Take Two

I’m much happier with the second version:

out3 a =
        renderGroup g =
                char = head g;
                count = length g;
                renderChars :: Int -> String;
                renderChars n =
                    (fromChar char) ++
                    (if n >1 then  " " ++ (renderChars $ n-1) else "");
                if count > 2 then
                    (renderChars 2) ++ 
                    " <span>" ++ (renderChars (count - 2)) ++ "</span>"
                    renderChars count;
        concatWithSep list = (head list) ++ concatMap (\s -> " " ++ s) (tail list);
        concatWithSep $ map renderGroup (group a);

This only uses one ‘exotic’ list function, group:

group :: Eq a => [a] -> [[a]]
    Splits the specified list into a list of lists of equal, adjacent elements.

My program is longer than Matt’s — roughly twice as long — but I think this version is easier to understand.

Matt’s Javascript for loop has some complicated state, contained in some loop variables which are modified in the body of the loop as well as in the for statement itself. I think that’s a recipe for confusion.


  1. Posted July 29, 2008 at 5:54 am | Permalink

    Unsurprisingly, if allow ourselves to use a few more list functions than things can improve still further:

    out4 lst =
            processSplitSequence leading trailing = 
                (map fromChar leading) ++ (if isEmpty trailing then [] else ([""] ++ (map fromChar trailing) ++ [""]));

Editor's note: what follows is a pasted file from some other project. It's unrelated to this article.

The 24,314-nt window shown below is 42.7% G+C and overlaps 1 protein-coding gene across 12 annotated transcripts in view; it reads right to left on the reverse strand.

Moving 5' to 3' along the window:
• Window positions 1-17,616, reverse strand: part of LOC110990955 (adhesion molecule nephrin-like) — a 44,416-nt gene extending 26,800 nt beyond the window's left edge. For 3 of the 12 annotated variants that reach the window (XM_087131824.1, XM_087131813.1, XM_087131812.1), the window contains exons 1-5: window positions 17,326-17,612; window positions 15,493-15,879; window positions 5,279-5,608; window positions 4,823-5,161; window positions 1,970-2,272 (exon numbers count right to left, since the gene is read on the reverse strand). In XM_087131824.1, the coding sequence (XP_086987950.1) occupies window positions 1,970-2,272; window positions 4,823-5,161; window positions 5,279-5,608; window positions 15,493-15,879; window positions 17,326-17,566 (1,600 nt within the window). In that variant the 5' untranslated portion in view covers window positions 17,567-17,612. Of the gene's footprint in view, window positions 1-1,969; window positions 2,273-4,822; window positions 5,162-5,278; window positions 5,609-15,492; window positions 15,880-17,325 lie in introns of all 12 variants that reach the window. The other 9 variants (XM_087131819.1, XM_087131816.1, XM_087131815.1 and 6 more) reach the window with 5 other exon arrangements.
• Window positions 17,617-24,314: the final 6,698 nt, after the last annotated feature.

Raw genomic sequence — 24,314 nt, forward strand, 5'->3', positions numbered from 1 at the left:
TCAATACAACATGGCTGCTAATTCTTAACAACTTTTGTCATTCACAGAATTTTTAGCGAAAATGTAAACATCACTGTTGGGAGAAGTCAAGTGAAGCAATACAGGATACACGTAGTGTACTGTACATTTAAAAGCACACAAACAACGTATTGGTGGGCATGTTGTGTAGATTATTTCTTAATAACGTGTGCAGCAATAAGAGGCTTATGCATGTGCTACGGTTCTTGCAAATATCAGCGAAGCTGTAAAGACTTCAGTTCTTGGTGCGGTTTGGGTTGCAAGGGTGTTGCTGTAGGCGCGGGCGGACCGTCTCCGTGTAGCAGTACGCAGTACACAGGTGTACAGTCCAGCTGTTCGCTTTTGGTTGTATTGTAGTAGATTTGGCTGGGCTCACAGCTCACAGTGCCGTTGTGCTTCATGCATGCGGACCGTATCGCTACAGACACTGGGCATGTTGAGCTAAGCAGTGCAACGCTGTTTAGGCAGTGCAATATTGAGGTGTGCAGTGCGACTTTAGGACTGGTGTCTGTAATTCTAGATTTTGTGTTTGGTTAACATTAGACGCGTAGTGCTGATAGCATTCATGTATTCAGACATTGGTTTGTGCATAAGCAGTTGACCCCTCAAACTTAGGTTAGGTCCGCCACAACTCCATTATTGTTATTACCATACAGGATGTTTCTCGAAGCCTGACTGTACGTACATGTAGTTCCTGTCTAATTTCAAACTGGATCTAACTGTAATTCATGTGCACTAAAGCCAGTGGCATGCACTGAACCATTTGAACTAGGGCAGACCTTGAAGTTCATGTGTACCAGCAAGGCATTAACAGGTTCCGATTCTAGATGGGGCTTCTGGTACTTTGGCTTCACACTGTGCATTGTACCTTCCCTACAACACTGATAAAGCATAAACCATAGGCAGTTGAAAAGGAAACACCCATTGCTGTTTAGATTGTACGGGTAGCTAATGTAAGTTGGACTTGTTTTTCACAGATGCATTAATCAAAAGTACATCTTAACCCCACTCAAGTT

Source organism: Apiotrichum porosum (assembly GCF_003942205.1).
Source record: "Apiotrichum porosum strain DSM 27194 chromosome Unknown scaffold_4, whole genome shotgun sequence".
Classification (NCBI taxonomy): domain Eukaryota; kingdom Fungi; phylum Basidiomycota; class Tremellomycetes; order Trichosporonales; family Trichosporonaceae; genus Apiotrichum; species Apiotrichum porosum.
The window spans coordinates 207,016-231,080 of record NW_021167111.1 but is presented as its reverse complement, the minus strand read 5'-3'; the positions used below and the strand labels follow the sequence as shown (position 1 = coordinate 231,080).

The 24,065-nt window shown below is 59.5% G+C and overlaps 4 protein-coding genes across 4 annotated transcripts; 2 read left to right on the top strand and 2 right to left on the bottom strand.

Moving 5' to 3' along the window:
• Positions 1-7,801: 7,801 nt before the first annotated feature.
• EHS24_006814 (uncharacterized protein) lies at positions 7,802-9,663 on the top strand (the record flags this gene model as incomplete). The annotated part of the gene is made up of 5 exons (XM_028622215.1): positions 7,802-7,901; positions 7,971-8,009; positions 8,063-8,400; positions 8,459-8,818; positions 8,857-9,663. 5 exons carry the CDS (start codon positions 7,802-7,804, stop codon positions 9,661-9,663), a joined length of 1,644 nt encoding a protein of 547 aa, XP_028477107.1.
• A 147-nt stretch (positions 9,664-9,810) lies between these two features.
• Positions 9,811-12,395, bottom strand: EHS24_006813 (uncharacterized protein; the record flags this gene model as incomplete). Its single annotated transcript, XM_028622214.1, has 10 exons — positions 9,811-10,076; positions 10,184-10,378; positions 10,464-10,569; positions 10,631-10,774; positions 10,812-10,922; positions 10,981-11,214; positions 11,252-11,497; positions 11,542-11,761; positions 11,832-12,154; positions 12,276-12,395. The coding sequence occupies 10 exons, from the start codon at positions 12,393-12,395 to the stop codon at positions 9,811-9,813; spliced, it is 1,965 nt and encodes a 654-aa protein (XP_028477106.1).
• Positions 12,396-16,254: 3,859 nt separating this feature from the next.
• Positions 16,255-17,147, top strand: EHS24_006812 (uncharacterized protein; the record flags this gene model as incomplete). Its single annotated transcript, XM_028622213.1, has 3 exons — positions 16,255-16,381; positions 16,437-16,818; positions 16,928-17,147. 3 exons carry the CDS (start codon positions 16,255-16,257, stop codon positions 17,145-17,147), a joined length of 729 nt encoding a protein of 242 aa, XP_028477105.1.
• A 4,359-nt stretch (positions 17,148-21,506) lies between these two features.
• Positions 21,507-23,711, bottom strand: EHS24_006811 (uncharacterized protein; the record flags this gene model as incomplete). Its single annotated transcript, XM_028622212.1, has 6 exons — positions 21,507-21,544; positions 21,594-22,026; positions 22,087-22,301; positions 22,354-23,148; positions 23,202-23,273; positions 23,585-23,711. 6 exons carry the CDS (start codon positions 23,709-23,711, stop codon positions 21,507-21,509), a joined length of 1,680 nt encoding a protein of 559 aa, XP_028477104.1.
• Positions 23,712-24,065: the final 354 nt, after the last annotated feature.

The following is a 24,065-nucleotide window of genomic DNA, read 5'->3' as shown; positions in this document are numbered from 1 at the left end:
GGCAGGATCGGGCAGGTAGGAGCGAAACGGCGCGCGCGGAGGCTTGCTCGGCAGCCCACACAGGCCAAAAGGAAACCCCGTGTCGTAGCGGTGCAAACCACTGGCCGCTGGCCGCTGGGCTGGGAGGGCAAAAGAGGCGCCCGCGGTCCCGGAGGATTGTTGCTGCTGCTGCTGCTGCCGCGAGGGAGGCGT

unwords $ concatMap (uncurry processSplitSequence) (map (splitAt 2) (group lst));

    This does the same as out3, except that spaces are rendered between the tags and the span sequence. This approach has the overt concept that sequences are composed of leading elements (the 2 items rendered ahead of the tagged block), and trailing elements (the remainder of any sequence).

    Again, ‘group’ really does most of the heavy-lifting. After that, we simply split groups into leading and trailing sequences, then project each of these sequence pairs as the appropriate list of strings. Then we concatenate the renderings from each group. Finally, we use ‘unwords’ a library function that renders a list of strings as a single string with space separated elements.

    For the uninitiated, the weird ‘uncurry’ is only there because I chose to define processSplitSequence as a function of two clearly named arguments. This has to be applied to a single pair (2-tuple), which is what uncurry does here. An alternative could be:

    out4a lst =
            processSplitSequence seqPair = 
                (map fromChar seqPair.#1) ++ (if isEmpty seqPair.#2 then [] else ([""] ++ (map fromChar seqPair.#2) ++ [""]));
            unwords $ concatMap processSplitSequence (map (splitAt 2) (group lst));

    …though it would be good in this case to create a let definition in processSplitSequence to capture “seqPair.#2″ once.

  2. Posted July 29, 2008 at 5:55 am | Permalink

    Oops. Forgot to escape the code blocks. Oh well. [fixed :-) ]

  3. Posted August 5, 2008 at 6:25 pm | Permalink

    Hi Tom,

    Thanks for fixing the formatting. Looks like the tags in the string quotations got nixed by my not escaping the code blocks too. As it stands, the code doesn’t quite conform to specification ;-)

    – Lwe

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